Sorry, you need to enable JavaScript to visit this website.

Storming Cattle

Published on: 21:30PM Apr 28, 2017

 

Market Watch with Alan Brugler

April 28, 2017

Storming Cattle

The cattle market is seeing what some have described as a perfect storm, a confluence of events resulting in an unusually significant impact. Think F5 tornadoes or Cat 5 Hurricanes or the monster waves seen in movies. Packers appear to have a lot of lucrative forward sales on the books, at a time when slaughter ready cattle numbers are just climbing out of a multi-year low for this time of year. They are pulling cattle ahead, dropping average carcass weights and beef tonnage from what it would otherwise have been and thus extending the tightness. Export sales are up 1-2% in a market where that much of a change has a big impact on price. The spec funds have the largest long position since April 2014, and are pressing it because the cash cattle aren’t yet offering any delivery risk. The largest short in the market is the farmer/feedlot operator, who isn’t happy about the margin calls but does have offsetting gains in the cash market.  How will it end? Probably with a lightning bolt of liquidation selling. When? Stay tuned!

Corn futures were up 1 cent per bushel for the week and down 6 ¼ cents for the month. Corn planting was 17% done as of last Sunday, which was more than expected. Widespread rains are expected to have slowed the progress this past week, with results due on Monday. The market took a wait and see attitude, since yield declines are not very strongly associated with planting progress until after May 7. Corn total export commitments are now 37.63% greater than last year at this point, and 90% of the final USDA projection. That is compared to the average of 88% and only 79% last year. The Commitment of Traders report showed spec funds adding 24,448 contracts to their net short position in corn futures and options as of last Tuesday. Their net short position of 196,257 contracts (just shy of one billion bushels) is the largest reported position since March 2016.

Wheat futures were higher in all three markets, but with different dynamics. KC HRW was the bull leader, thanks to a hard freeze and heavy frost that hit some heading wheat and burned back leaves in some other areas.  MPLS spring wheat was higher due to planting delays in both the US and Canada. Chicago SRW is seeing some heavy rains from AR up to IL and IN and KY, but wet conditions in late April are more typically a breeding ground for fusarium and quality issues in SRW than for outright yield loss. The Brugler500 Index rose from 346 to 347 this week. That is still below the 359 index for the same week in 2016. HRW conditions improved 1 point, while SRW ratings were static. Old crop export sales bookings are slowing down, with only a month left in the marketing year. In the CFTC COT report, spec funds added another 20,201 contracts to their net short position in Chicago Wheat Futures and options for the week ending April 25. They were net short 162,327 lots as of Tuesday.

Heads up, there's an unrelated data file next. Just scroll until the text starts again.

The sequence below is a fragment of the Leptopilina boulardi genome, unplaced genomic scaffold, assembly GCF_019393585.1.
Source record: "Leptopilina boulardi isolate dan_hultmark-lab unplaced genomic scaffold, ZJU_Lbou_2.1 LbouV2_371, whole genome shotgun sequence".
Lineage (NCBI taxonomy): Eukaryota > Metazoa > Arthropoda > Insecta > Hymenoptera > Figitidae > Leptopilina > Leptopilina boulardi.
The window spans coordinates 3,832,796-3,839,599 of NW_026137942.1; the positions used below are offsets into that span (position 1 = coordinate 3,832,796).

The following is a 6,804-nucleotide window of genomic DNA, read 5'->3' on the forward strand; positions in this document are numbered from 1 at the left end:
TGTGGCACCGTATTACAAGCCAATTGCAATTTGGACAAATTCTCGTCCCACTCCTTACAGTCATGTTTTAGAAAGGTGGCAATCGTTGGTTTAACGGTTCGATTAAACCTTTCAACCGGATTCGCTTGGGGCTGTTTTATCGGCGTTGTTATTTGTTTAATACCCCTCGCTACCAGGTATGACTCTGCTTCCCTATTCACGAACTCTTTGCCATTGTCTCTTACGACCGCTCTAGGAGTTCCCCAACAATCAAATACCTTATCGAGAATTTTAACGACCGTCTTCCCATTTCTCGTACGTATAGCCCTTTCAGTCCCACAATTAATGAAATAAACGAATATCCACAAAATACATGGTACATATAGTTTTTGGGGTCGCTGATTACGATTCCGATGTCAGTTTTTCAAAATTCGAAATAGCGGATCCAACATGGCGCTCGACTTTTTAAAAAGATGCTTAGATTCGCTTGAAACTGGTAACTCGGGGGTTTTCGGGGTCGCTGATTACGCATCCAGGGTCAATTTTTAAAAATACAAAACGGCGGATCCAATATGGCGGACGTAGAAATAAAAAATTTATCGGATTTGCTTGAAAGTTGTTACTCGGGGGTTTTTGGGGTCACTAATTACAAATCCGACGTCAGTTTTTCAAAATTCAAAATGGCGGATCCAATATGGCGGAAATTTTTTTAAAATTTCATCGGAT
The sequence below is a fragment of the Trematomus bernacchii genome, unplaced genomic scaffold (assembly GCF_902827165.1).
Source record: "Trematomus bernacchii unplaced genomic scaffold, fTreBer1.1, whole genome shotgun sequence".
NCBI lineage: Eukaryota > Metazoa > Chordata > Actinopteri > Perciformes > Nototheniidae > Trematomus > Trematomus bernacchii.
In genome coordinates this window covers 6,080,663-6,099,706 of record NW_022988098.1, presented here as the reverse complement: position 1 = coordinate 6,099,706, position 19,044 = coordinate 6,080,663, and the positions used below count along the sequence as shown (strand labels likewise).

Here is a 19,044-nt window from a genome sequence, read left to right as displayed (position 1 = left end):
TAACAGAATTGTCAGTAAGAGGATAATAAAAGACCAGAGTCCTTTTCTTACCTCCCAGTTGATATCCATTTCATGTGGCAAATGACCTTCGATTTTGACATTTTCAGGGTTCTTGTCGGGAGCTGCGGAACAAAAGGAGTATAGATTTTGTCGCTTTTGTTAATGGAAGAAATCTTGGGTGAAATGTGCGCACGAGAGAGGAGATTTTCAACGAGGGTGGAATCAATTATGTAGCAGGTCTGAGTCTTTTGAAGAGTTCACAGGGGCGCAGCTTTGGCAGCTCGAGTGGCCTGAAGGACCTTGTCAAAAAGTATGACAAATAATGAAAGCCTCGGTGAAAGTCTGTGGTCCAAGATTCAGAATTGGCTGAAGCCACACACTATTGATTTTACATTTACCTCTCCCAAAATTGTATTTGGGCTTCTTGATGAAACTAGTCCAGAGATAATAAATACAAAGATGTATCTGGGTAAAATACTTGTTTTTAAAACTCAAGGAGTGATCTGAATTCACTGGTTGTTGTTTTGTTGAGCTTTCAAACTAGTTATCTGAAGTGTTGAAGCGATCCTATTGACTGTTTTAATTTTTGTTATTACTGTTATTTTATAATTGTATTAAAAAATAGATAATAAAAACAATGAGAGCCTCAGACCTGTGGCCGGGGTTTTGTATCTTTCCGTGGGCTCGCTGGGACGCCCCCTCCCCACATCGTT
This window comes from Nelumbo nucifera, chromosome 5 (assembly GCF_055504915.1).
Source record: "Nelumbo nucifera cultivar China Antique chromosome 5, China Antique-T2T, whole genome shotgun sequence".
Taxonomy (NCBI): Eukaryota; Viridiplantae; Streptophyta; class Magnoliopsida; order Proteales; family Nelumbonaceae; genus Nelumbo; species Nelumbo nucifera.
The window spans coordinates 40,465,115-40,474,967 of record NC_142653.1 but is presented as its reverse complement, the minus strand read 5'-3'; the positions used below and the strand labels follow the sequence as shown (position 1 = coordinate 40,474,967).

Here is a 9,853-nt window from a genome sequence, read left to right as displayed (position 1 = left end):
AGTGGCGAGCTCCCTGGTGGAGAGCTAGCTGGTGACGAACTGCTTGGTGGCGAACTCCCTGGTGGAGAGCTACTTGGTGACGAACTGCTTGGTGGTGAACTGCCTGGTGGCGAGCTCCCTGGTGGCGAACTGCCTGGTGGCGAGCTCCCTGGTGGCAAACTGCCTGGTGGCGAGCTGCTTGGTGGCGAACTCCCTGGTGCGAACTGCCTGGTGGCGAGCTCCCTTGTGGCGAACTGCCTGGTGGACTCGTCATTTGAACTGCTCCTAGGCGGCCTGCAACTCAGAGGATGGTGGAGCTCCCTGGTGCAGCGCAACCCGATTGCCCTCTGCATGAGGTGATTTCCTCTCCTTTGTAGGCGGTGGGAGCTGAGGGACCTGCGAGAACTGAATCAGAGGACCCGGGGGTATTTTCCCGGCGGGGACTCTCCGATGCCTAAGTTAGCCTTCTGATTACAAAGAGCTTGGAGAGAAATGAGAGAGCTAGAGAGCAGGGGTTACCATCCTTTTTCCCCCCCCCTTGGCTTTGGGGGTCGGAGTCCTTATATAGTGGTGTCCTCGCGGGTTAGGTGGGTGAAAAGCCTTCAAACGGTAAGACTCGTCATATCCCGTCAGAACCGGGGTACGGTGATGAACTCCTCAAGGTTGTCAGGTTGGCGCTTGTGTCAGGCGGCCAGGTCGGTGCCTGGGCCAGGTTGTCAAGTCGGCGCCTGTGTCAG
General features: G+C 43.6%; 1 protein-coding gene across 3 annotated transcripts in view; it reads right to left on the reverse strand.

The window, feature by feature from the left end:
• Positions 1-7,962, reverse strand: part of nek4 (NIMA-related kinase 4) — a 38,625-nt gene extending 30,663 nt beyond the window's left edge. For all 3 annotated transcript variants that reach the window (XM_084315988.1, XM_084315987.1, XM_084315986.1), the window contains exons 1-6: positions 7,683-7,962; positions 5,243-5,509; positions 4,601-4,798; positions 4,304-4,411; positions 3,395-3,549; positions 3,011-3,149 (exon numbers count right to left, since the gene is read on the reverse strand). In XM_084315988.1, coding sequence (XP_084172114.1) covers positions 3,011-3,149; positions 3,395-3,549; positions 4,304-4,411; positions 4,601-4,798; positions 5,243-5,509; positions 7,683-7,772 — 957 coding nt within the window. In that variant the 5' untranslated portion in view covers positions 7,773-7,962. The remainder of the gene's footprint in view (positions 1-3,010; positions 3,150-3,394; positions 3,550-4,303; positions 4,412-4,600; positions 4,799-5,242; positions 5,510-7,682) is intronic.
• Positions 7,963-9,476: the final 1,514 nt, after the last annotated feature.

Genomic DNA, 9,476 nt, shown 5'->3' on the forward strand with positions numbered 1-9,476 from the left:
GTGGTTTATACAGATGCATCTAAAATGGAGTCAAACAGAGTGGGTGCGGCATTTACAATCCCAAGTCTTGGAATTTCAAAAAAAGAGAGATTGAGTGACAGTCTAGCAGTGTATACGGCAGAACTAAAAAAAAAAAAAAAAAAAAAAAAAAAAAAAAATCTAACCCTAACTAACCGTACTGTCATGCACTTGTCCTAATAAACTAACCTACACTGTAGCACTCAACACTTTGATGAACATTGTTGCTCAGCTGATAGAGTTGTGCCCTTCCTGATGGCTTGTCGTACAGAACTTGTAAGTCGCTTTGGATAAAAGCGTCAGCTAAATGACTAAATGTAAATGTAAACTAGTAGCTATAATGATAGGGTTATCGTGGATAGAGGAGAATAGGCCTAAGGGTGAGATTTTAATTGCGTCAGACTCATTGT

Commodity

     

Weekly

Weekly

Mon

04/13/17

04/21/17

04/28/17

Change

% Chg

May

Corn

3.71

3.57

3.58

$0.010

0.28%

May

CBOT Wheat

4.2975

4.05

4.185

$0.135

3.33%

May

KCBT Wheat

4.2725

4.045

4.2475

$0.203

5.01%

May

MGEX Wheat

5.3025

5.265

5.4075

$0.143

2.71%

May

Soybeans

9.555

9.51

9.4525

($0.057)

-0.60%

May

Soy Meal

317.5

309.6

311.7

$2.100

0.68%

May

Soybean Oil

31.19

31.94

31.45

($0.490)

-1.53%

Jun

Live Cattle

114.7

116.7

124.025

$7.325

6.28%

May

Feeder Cattle

138.40

139.25

149.55

$10.300

7.40%

May

Lean Hogs

68.3

63.025

66.975

$3.950

6.27%

May

Cotton

75.62

78.99

80.23

$1.240

1.57%

May

Oats

2.255

2.175

2.375

$0.200

9.20%